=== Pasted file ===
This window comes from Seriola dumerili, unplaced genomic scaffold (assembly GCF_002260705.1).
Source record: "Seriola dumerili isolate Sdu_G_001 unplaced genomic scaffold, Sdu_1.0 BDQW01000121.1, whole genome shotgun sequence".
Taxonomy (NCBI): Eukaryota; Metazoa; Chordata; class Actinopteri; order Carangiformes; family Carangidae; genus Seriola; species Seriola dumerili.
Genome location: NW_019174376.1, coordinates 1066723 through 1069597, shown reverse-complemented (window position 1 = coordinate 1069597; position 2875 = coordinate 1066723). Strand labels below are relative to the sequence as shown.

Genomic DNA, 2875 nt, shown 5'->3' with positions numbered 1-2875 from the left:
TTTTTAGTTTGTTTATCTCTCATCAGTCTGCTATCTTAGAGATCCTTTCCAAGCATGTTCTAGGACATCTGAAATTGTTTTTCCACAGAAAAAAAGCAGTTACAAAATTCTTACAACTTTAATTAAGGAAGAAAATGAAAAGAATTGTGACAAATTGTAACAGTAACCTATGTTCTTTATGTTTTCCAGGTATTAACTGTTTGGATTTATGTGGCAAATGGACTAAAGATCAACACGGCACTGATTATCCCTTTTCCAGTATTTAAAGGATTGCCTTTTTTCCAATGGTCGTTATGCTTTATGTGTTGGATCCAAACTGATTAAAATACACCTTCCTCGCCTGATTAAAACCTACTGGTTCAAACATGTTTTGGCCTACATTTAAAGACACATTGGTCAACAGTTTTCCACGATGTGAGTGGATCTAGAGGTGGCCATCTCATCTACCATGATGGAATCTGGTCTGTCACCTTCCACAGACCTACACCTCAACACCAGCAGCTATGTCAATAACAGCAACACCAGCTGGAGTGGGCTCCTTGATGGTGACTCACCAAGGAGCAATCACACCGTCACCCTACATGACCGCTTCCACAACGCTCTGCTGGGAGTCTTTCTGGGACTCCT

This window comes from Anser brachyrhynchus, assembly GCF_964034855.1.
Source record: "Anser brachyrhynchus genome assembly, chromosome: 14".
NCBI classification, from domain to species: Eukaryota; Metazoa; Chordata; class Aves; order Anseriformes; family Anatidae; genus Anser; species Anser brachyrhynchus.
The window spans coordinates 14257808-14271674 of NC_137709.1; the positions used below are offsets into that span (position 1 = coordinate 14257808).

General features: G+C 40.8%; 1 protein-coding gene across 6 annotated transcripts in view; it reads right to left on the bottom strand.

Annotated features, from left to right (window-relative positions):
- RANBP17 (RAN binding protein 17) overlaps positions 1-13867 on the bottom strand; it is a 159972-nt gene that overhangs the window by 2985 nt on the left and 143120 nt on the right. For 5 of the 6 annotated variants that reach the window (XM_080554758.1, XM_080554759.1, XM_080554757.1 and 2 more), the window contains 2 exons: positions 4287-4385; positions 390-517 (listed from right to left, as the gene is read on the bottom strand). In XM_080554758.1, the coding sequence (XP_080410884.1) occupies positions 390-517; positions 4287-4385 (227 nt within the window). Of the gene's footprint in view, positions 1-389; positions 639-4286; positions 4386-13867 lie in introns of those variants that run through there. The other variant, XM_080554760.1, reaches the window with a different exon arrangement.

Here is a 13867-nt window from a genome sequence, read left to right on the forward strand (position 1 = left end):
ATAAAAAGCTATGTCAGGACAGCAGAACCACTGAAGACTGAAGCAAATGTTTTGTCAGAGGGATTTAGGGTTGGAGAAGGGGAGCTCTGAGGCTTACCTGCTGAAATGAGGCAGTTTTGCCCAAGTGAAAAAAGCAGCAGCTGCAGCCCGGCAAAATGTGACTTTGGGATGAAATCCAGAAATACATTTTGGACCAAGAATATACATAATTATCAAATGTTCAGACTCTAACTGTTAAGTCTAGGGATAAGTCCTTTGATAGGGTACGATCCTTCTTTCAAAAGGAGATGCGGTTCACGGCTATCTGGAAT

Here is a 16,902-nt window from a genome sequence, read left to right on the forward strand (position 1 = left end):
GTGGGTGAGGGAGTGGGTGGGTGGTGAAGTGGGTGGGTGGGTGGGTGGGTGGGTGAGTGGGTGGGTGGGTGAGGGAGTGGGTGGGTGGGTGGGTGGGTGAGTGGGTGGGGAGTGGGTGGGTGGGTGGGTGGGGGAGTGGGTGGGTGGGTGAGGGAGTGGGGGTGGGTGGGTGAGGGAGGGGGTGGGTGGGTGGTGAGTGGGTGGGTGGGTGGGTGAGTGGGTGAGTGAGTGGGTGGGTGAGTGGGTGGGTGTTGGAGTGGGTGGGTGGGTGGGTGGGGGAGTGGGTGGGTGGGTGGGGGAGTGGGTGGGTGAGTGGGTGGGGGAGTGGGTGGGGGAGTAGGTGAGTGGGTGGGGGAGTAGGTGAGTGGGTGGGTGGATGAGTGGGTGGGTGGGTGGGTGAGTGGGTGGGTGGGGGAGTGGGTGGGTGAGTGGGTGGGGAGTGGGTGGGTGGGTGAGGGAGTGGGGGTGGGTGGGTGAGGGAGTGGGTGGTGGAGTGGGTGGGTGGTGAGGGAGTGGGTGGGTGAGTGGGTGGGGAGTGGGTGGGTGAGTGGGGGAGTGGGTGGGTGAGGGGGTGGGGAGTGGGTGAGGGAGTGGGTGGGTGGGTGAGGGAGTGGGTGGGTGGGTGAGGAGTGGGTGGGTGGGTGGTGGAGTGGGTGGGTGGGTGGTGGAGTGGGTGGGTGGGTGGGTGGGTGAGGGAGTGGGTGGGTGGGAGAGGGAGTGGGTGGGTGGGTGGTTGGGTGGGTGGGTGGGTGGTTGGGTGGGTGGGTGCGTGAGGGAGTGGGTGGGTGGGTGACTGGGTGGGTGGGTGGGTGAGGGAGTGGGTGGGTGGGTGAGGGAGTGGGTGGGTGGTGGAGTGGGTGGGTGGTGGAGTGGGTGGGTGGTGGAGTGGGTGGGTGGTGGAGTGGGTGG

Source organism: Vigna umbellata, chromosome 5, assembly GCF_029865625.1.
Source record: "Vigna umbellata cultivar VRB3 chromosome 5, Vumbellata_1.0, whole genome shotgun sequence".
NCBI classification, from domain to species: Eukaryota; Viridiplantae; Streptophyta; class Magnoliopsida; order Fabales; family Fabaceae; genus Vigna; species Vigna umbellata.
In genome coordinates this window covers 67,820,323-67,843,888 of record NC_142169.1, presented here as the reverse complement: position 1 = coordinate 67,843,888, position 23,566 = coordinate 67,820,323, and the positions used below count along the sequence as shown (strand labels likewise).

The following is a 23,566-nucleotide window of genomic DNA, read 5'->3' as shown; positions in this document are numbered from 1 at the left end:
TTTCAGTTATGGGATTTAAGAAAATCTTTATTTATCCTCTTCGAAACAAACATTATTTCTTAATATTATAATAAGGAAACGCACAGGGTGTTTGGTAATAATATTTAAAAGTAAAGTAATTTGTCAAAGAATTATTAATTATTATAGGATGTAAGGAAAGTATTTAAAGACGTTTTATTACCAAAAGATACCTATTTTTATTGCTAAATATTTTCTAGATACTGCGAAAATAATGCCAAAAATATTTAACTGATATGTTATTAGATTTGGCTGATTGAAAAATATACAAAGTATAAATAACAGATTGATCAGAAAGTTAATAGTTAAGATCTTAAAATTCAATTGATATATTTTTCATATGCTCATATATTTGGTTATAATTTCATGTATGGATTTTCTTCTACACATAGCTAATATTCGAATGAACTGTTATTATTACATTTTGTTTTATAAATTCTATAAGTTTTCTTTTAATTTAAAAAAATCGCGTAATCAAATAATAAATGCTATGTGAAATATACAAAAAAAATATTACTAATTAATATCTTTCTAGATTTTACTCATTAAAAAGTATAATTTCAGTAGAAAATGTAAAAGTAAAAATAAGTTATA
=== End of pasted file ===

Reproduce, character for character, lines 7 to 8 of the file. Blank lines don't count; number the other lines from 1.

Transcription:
This window comes from Anser brachyrhynchus, assembly GCF_964034855.1.
Source record: "Anser brachyrhynchus genome assembly, chromosome: 14".